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Health Aff (Millwood). 2013 Feb;32(2):250-8. doi: 10.1377/hlthaff.2012.1120.

Patients, providers, and systems need to acquire a specific set of competencies to achieve truly patient-centered care.

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American Board of Internal Medicine, Philadephia, Pennsylvania, USA.


Studies show that patients want to be more involved in their own health care. Yet insufficient attention has been paid to the specific competencies of both patients and providers that are needed to optimize such patient engagement and shared decision making. In this article we address the knowledge, skills, and attitudes that patients, physicians, and health care systems require to effectively engage patients in their health care. For example, many patient-physician interactions still follow the traditional office visit format, in which the patient is passive, trusting, and compliant. We recommend imaginative models for redesigned office care, restructured reimbursement schemes, and increased support services for patients and professionals. We present three clinical scenarios to illustrate how these competencies must work together. We conclude that effective shared decision making takes time to deliver proficiently and that among other measures, policy makers must change payment models to focus on value and support education and discussion of competencies for a modern health care system.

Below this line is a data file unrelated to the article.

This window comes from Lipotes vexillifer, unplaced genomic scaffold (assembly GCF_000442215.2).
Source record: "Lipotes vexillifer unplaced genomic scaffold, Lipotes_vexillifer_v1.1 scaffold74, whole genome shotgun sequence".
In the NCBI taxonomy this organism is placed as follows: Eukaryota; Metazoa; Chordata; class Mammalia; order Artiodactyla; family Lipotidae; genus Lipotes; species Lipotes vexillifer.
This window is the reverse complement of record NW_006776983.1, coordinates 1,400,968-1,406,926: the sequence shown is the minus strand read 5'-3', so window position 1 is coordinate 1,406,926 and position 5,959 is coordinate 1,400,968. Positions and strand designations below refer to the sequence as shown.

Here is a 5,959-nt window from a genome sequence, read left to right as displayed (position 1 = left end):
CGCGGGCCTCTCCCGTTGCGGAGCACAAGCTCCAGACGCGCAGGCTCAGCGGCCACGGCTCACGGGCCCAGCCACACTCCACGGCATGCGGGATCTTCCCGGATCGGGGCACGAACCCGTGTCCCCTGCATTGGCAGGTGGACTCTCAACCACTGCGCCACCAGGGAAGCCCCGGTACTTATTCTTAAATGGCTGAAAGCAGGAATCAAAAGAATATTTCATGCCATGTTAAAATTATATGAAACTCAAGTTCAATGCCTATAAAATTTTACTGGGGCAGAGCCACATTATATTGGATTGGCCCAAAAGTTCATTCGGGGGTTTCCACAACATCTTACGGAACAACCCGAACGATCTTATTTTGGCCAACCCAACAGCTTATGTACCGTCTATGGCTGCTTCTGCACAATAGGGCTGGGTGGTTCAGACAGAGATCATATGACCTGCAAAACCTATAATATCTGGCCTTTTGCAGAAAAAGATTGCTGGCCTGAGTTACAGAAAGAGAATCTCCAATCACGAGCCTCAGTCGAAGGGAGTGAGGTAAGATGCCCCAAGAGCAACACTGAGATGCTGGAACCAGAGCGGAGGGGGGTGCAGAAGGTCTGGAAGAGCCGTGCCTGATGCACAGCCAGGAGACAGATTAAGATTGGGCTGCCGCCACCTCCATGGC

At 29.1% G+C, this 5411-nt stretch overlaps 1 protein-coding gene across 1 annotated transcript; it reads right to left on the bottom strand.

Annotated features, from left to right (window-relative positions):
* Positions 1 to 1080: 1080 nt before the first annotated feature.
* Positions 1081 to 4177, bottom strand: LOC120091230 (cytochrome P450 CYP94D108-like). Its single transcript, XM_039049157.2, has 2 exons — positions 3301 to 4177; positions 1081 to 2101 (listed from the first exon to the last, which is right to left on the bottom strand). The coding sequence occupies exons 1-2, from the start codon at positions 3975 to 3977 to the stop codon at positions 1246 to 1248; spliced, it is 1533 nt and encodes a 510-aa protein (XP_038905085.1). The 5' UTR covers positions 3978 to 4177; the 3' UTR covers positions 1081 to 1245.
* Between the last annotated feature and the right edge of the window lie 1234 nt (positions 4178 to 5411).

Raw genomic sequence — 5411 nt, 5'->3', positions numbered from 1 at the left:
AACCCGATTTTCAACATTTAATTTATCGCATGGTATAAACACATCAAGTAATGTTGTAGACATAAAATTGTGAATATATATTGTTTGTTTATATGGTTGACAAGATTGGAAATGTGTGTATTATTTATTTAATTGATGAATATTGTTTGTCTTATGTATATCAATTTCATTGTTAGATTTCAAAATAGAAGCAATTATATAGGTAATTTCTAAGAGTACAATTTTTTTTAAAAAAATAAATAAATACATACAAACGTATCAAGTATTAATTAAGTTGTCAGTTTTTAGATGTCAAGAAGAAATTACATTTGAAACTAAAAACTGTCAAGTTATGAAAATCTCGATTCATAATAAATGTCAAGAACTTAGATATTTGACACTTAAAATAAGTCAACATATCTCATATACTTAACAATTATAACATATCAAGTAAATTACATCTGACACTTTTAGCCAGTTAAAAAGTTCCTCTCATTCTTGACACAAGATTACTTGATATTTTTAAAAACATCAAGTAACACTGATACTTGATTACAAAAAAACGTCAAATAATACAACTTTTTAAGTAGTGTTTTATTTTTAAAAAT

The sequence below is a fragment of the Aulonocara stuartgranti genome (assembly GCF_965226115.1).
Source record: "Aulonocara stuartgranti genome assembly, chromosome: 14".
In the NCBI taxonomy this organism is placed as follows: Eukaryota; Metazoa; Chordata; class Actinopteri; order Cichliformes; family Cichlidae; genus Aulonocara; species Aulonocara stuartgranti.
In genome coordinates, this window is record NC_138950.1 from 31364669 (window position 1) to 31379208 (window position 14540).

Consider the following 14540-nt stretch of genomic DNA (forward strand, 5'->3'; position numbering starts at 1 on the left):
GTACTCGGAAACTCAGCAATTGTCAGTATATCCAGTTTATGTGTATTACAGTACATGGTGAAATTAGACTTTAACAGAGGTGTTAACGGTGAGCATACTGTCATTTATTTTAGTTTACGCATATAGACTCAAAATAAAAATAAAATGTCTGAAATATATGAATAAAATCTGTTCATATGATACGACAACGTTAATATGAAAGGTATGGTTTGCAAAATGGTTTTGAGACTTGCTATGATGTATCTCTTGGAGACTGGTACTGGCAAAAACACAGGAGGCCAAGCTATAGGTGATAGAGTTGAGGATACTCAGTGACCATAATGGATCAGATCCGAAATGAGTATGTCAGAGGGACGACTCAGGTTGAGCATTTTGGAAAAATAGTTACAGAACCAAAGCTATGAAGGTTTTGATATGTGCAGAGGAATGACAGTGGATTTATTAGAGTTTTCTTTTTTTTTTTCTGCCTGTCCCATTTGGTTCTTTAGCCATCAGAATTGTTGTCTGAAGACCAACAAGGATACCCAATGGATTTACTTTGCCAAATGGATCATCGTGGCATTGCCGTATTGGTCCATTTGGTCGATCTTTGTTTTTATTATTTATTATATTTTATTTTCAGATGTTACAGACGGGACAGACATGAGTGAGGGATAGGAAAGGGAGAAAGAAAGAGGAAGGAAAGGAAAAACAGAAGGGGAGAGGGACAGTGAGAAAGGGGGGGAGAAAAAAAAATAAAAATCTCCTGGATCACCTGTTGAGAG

[Indexed for MEDLINE]

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